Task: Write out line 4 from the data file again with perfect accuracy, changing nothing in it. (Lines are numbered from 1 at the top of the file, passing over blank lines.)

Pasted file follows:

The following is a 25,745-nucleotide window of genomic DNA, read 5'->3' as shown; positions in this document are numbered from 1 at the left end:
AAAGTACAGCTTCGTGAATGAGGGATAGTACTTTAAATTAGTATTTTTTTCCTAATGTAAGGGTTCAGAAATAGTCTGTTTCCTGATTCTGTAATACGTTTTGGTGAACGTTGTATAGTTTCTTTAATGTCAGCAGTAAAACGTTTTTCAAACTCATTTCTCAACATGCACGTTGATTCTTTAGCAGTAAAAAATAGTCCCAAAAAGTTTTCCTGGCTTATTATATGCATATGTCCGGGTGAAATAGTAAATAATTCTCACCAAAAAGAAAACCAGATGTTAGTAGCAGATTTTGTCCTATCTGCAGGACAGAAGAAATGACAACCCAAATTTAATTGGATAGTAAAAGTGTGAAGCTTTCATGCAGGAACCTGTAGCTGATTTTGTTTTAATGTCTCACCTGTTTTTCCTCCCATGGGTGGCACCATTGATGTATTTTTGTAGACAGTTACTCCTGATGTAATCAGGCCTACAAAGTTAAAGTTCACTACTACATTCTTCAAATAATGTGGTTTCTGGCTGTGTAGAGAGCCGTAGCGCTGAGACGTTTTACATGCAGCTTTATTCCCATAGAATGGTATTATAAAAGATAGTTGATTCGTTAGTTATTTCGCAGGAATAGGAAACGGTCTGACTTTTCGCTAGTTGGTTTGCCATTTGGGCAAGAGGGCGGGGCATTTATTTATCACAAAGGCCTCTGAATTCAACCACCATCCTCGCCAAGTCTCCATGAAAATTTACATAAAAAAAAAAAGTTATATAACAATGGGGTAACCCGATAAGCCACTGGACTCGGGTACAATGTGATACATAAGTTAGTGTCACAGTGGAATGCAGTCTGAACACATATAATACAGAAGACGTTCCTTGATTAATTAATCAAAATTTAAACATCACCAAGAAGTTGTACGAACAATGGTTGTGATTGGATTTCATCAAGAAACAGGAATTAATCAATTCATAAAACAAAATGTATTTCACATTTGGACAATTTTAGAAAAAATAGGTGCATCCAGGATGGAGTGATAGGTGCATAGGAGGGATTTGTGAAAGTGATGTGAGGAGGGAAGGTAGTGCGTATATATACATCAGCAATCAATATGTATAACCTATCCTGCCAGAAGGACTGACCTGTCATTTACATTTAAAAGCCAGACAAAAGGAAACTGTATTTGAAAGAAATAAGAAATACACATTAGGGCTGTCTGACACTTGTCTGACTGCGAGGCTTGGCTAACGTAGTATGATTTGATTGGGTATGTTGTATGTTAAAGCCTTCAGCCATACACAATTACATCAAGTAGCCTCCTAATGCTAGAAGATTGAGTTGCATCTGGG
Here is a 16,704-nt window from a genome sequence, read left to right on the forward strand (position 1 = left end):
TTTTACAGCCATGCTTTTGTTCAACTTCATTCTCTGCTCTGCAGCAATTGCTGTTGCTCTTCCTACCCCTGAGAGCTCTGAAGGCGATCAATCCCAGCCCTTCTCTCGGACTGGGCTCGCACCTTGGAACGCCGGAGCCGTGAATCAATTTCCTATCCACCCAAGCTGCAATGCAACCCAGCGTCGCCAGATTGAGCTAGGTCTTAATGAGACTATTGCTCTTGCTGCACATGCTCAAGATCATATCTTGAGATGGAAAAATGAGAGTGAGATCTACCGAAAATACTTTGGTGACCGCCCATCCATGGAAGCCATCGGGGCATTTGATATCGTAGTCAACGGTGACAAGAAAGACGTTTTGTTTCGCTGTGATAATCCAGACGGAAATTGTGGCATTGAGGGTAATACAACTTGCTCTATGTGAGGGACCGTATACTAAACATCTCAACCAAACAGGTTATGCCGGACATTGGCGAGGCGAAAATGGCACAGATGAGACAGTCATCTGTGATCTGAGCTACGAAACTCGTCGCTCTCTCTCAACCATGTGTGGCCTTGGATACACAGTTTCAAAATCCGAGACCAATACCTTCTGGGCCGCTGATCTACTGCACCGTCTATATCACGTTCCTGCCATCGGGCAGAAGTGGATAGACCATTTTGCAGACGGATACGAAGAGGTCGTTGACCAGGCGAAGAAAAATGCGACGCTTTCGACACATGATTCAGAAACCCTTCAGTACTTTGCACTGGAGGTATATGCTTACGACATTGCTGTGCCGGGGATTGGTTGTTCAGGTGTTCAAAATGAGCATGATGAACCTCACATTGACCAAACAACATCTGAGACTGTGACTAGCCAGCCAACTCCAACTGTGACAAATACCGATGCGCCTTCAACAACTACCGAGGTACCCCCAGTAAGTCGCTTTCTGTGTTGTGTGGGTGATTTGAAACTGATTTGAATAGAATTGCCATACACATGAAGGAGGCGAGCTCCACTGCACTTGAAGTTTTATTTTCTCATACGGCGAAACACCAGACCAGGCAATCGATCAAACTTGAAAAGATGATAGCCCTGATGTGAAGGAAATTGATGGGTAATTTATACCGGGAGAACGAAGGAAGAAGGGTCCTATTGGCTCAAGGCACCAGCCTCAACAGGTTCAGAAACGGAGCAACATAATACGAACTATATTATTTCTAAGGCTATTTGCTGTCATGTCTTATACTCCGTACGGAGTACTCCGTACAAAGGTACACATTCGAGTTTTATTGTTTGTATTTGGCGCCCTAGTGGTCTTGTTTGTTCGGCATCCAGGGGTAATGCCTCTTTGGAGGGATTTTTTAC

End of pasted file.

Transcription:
TTTTACAGCCATGCTTTTGTTCAACTTCATTCTCTGCTCTGCAGCAATTGCTGTTGCTCTTCCTACCCCTGAGAGCTCTGAAGGCGATCAATCCCAGCCCTTCTCTCGGACTGGGCTCGCACCTTGGAACGCCGGAGCCGTGAATCAATTTCCTATCCACCCAAGCTGCAATGCAACCCAGCGTCGCCAGATTGAGCTAGGTCTTAATGAGACTATTGCTCTTGCTGCACATGCTCAAGATCATATCTTGAGATGGAAAAATGAGAGTGAGATCTACCGAAAATACTTTGGTGACCGCCCATCCATGGAAGCCATCGGGGCATTTGATATCGTAGTCAACGGTGACAAGAAAGACGTTTTGTTTCGCTGTGATAATCCAGACGGAAATTGTGGCATTGAGGGTAATACAACTTGCTCTATGTGAGGGACCGTATACTAAACATCTCAACCAAACAGGTTATGCCGGACATTGGCGAGGCGAAAATGGCACAGATGAGACAGTCATCTGTGATCTGAGCTACGAAACTCGTCGCTCTCTCTCAACCATGTGTGGCCTTGGATACACAGTTTCAAAATCCGAGACCAATACCTTCTGGGCCGCTGATCTACTGCACCGTCTATATCACGTTCCTGCCATCGGGCAGAAGTGGATAGACCATTTTGCAGACGGATACGAAGAGGTCGTTGACCAGGCGAAGAAAAATGCGACGCTTTCGACACATGATTCAGAAACCCTTCAGTACTTTGCACTGGAGGTATATGCTTACGACATTGCTGTGCCGGGGATTGGTTGTTCAGGTGTTCAAAATGAGCATGATGAACCTCACATTGACCAAACAACATCTGAGACTGTGACTAGCCAGCCAACTCCAACTGTGACAAATACCGATGCGCCTTCAACAACTACCGAGGTACCCCCAGTAAGTCGCTTTCTGTGTTGTGTGGGTGATTTGAAACTGATTTGAATAGAATTGCCATACACATGAAGGAGGCGAGCTCCACTGCACTTGAAGTTTTATTTTCTCATACGGCGAAACACCAGACCAGGCAATCGATCAAACTTGAAAAGATGATAGCCCTGATGTGAAGGAAATTGATGGGTAATTTATACCGGGAGAACGAAGGAAGAAGGGTCCTATTGGCTCAAGGCACCAGCCTCAACAGGTTCAGAAACGGAGCAACATAATACGAACTATATTATTTCTAAGGCTATTTGCTGTCATGTCTTATACTCCGTACGGAGTACTCCGTACAAAGGTACACATTCGAGTTTTATTGTTTGTATTTGGCGCCCTAGTGGTCTTGTTTGTTCGGCATCCAGGGGTAATGCCTCTTTGGAGGGATTTTTTAC